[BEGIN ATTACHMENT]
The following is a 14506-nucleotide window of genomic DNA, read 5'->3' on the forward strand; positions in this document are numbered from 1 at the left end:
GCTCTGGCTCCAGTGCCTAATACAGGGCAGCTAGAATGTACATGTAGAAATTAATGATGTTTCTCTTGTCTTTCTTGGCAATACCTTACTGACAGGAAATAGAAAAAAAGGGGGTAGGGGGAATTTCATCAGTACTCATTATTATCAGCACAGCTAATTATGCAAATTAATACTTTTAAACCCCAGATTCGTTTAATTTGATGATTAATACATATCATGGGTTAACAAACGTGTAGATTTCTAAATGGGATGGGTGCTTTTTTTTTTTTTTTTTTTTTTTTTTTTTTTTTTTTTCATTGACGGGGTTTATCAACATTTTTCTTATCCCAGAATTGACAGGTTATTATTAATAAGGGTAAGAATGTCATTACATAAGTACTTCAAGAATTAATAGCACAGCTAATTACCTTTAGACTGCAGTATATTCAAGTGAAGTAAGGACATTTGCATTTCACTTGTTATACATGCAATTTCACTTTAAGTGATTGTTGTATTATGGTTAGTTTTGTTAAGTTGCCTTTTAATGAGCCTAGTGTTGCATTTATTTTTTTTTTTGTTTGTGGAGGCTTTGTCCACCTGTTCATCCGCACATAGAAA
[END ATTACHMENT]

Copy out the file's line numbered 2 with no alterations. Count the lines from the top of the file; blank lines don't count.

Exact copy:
GCTCTGGCTCCAGTGCCTAATACAGGGCAGCTAGAATGTACATGTAGAAATTAATGATGTTTCTCTTGTCTTTCTTGGCAATACCTTACTGACAGGAAATAGAAAAAAAGGGGGTAGGGGGAATTTCATCAGTACTCATTATTATCAGCACAGCTAATTATGCAAATTAATACTTTTAAACCCCAGATTCGTTTAATTTGATGATTAATACATATCATGGGTTAACAAACGTGTAGATTTCTAAATGGGATGGGTGCTTTTTTTTTTTTTTTTTTTTTTTTTTTTTTTTTTTTTCATTGACGGGGTTTATCAACATTTTTCTTATCCCAGAATTGACAGGTTATTATTAATAAGGGTAAGAATGTCATTACATAAGTACTTCAAGAATTAATAGCACAGCTAATTACCTTTAGACTGCAGTATATTCAAGTGAAGTAAGGACATTTGCATTTCACTTGTTATACATGCAATTTCACTTTAAGTGATTGTTGTATTATGGTTAGTTTTGTTAAGTTGCCTTTTAATGAGCCTAGTGTTGCATTTATTTTTTTTTTTGTTTGTGGAGGCTTTGTCCACCTGTTCATCCGCACATAGAAA